On May 17 2018, The Royal Albert Hall had a special commemorative gala event which was screened in nearly 400 cinemas across the country. To mark the occasion, there was an exclusive video featuring the last surviving member of the raid, Johnny Johnson, discussing his memories of his fallen colleagues.
This month marked the 75th anniversary of the iconic Dambusters raid. The Dam Busters was an attack on German dams carried out on May 16 and 17, 1943 by Royal Air Force No. 617 Squadron using a purpose built ‘bouncing bomb.’ This military raid inspired the classic film The Dam Busters which was made at Elstree Studios. The film tells the true story of the raid and was the most popular film at the British box office in 1955.
On May 17 2018, The Royal Albert Hall had a special commemorative gala event which was screened in nearly 400 cinemas across the country. To mark the occasion, there was an exclusive video featuring the last surviving member of the raid, Johnny Johnson, discussing his memories of his fallen colleagues. Squadron Leader George “Johnny” Johnson, 96, flew over the Derwent Valley in Derbyshire to mark 75 years since the raid took place.
The Dam Busters was first released in the UK in 1955, and directed by the late Michael Anderson who died earlier this year. The film starred Richard Todd, Michael Redgrave, Ursula Jeans and Basil Sydney.
Barnes Wallis, an aeronautical engineer, played by Michael Redgrave, convinced the powers that his theory of making a bouncing bomb for the proposed attacks could become a reality even though it would mean damaging German industry. Actor George Baker was cast as Flight Lieutenant David Maltby in the film. David Maltby was the RAF pilot who actually hit the dam with his bomb and burst it.
Film historian, Paul Welsh, says, “This is a classic Elstree film from the 1950s. The Studio spent two years in pre-production as it was a prestige production and it had to be accurate. The recently departed director Michael Anderson told me they warned him if they did not like the early rushes he would be replaced but he did a great job. The star was Richard Todd who I had the pleasure to host a plaque unveiling in his honour in 1996 at Elstree. I knew him for many years and the last time I saw the film was sitting next to him at a public screening shortly before his death.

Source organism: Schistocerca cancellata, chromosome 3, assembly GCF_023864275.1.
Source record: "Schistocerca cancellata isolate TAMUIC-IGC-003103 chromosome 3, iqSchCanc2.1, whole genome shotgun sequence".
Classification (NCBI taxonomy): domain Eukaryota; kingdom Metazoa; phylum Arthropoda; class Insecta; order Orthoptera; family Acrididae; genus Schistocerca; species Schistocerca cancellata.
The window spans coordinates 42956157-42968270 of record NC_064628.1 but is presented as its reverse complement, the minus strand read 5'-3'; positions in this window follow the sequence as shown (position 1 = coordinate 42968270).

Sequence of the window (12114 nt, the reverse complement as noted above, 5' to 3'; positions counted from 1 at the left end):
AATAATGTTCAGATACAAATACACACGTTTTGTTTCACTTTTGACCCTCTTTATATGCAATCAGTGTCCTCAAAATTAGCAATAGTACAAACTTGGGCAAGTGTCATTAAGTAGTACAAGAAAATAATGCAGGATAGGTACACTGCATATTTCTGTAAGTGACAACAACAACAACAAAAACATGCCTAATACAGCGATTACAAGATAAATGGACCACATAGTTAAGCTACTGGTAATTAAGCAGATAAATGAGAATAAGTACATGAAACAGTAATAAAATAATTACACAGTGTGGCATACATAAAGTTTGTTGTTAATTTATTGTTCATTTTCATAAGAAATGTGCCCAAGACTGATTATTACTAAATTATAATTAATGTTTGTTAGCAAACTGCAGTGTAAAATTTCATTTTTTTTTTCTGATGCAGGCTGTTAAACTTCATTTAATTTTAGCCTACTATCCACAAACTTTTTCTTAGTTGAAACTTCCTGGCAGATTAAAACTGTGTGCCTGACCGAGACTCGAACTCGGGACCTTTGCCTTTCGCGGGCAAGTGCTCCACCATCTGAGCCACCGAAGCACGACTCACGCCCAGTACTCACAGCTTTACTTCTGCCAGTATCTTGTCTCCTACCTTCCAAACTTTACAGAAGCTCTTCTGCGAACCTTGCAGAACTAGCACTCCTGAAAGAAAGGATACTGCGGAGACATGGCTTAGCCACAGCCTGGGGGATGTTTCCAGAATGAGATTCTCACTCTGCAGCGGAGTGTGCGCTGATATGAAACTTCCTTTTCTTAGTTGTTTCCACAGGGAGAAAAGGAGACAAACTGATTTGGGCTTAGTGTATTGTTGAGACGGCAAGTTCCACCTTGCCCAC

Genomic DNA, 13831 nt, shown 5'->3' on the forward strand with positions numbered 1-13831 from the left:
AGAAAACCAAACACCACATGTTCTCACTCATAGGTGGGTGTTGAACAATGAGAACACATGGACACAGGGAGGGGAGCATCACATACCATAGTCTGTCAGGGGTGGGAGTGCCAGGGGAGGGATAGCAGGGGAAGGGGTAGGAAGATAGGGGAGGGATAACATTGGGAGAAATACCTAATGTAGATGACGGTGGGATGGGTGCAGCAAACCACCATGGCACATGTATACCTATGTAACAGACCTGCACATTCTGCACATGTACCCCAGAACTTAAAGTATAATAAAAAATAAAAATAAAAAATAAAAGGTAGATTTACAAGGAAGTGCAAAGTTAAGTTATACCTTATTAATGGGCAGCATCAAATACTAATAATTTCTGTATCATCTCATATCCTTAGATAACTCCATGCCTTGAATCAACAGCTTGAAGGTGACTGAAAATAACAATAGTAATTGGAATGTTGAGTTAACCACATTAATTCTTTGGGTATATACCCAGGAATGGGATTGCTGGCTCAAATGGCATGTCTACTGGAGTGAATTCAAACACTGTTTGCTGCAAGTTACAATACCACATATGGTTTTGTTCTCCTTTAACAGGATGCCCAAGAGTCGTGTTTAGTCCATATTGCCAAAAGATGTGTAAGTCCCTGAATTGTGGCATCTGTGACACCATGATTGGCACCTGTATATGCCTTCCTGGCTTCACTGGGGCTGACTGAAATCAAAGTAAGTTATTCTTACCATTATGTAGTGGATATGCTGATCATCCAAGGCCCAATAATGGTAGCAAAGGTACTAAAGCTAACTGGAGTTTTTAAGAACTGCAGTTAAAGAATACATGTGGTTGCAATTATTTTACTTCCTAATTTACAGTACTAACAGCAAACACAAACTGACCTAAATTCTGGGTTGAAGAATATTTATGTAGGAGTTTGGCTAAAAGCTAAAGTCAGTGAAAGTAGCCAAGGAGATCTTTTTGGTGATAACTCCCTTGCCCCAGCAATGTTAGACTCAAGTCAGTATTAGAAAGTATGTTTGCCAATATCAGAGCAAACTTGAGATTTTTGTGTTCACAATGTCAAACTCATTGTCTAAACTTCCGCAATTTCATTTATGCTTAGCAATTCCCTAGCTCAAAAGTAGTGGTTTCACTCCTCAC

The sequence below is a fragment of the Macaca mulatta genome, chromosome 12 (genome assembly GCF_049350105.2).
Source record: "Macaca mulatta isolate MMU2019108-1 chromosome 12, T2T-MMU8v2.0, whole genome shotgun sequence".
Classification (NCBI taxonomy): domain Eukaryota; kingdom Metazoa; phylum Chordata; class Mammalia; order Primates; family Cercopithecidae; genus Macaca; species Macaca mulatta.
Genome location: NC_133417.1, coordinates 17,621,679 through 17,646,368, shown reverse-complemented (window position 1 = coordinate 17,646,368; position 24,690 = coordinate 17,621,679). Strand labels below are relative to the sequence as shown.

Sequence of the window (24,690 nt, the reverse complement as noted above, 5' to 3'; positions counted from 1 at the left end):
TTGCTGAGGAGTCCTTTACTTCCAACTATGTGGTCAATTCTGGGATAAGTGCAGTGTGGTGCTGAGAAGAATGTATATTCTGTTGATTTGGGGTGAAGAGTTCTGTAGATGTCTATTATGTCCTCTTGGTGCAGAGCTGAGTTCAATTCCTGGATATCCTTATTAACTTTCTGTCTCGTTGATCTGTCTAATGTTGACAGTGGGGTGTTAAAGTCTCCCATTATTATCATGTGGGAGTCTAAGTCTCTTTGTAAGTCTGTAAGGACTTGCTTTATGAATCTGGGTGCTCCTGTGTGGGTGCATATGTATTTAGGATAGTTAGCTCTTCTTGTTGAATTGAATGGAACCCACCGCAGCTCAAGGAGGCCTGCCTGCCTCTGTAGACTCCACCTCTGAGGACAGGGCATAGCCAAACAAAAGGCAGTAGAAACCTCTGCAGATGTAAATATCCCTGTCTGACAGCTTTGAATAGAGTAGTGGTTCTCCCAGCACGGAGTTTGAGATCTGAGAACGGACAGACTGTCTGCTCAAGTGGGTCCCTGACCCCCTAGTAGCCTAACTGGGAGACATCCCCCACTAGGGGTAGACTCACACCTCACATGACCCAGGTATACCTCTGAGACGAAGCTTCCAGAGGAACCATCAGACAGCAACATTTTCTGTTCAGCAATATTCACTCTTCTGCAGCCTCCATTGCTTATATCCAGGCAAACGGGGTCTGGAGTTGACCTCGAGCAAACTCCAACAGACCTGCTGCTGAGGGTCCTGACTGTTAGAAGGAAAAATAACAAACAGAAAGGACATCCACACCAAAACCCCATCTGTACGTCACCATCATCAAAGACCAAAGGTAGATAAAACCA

“In 1989 I invited several of the original RAF crew who took part in the raid to a reception at Elstree Studios. They were old men then but I was in awe of them as back in 1943 they were young lads with an appalling survival rate but they still made us all proud. I think The Dam Busters is a great movie. Okay the special effects are dated but it has stood the test of time. Plus who can forget the wonderful music score. This was Elstree Studios at its best in the 1950s.”
Roger Morris, Managing Director of Elstree Studios, says, “The Dam Busters was an iconic film, they used the water tank at the back of the studios the tank is currently under the Big Brother house. We have a marvelous picture of the film crew and cast with a Lancaster. There’s a certain magic about Elstree and its studios, so many iconic films have been made here.’